This means that any changes in the purchasing power of shillings might be due not only to variations in the quantity of outstanding Somali media-of-exchange. Reassessments of the probability of a central bank both being created and honouring the previous note issue would also affect their purchasing power. For instance, should the Transitional Federal Government, a government in-waiting of sorts, succeed in consolidating its position in Somalia by winning a key battle, the odds of redeemability would increase, as would the value of shillings.
Historically orphaned currencies
This tension between fiat-paper-as-redeemabale-financial-asset and fiat-paper-as-medium-of-exchange is an old one. It was at the centre of one of the greatest monetary debates of the 19th and early 20th century, a dustup that involved luminaries like Irving Fisher, Knut Wicksell, Laurence Laughlin, Benjamin Anderson, Ralph Hawtrey, and Ludwig von Mises. The discussion centered on the irredeemability of US Greenbacks.**
Greenbacks, which had been issued in 1861 to pay for the Union Government's expenses, were initially 100% redeemable in specie. The redemption clause was suspended later that year and subsequent issues of greenbacks didn't even claim to be convertible into gold. Greenbacks quickly fell to a large discount relative to the metal. By August 1864 the discount had hit its widest point as the paper traded at 38 cents on the gold dollar.***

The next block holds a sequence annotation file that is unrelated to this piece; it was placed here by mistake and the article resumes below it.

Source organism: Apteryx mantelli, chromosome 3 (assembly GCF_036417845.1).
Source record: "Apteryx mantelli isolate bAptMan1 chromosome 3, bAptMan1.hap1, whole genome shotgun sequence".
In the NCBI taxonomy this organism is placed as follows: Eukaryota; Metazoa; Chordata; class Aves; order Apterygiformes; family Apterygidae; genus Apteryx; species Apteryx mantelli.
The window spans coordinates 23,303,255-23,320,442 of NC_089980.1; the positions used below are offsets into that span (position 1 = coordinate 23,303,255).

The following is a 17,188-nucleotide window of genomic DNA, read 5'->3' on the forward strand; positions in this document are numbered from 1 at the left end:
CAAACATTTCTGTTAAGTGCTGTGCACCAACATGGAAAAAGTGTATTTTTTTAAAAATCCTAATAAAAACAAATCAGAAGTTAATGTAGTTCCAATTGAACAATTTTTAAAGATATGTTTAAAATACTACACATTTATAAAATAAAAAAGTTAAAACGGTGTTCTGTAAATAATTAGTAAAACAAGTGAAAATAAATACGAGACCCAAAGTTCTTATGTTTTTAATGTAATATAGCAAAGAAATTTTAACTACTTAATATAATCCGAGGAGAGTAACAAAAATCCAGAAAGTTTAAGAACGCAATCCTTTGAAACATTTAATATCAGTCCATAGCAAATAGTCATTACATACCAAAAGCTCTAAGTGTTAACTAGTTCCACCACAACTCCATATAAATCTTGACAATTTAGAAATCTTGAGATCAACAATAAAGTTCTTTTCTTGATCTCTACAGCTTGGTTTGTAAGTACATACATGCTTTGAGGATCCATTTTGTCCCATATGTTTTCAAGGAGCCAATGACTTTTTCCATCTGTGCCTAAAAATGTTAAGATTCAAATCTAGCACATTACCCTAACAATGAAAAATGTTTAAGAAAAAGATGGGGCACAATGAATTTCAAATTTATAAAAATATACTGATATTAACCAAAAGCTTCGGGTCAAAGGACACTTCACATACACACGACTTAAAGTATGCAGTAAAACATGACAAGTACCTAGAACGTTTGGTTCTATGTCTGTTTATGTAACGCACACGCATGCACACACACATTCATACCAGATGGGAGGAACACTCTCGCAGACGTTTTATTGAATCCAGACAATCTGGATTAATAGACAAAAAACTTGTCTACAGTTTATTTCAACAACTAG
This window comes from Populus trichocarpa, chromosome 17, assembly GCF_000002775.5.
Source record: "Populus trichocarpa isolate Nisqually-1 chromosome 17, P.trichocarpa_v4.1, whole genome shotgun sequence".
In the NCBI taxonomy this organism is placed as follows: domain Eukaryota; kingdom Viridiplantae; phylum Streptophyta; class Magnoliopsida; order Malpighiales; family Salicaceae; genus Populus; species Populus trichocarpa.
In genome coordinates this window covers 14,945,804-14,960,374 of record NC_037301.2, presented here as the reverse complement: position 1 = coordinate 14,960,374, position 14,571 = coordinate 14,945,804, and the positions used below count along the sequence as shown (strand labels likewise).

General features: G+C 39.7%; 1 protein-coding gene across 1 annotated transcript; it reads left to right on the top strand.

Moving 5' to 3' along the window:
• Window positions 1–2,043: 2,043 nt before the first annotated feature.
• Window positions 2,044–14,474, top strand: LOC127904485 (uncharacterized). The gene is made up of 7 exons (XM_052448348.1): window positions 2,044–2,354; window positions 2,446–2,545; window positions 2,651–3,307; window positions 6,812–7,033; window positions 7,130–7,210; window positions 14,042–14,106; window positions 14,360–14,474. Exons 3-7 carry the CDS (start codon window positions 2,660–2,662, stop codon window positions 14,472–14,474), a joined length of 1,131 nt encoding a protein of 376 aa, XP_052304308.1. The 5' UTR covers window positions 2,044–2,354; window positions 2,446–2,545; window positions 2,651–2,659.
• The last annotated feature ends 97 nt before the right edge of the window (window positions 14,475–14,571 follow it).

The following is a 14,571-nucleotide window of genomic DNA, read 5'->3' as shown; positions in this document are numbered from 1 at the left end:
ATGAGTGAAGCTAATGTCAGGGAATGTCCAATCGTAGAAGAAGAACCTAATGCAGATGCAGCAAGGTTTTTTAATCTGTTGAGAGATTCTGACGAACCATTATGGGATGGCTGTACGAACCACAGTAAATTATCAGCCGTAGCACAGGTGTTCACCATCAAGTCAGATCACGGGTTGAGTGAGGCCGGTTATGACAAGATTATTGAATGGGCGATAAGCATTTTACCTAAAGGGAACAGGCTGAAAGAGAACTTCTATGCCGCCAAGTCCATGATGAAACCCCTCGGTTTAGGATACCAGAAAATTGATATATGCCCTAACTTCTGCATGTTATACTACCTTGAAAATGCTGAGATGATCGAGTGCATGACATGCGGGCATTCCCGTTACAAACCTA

As with Somali shillings, economists were curious about these seemingly-orphaned liabilities. Why were greenbacks still accepted? What governed their value? Wicksell, Mises, and Hawtrey held that if there is a demand for the medium-of-exchange as such, this demand would be sufficient to give value to whatever instrument was established by custom as the medium-of-exchange. Thus the continued acceptance of greenbacks at positive values was mostly due their already-favorable marketability.
Countering this panel of illustrious economists was J. Laurence Laughlin. Though Laughlin doesn't attract the same brand recognition as do these other long-dead economists, in his day he was considered to be America's leading monetary economist. In his book The Principles of Money (1903), Laughlin outlined the view that greenbacks should be treated like non-dividend paying common stock. Just as a stock might have some positive value now due to potential dividends several years down the road, the continued positive valuation of greenbacks was due entirely to the possibility of their future redemption.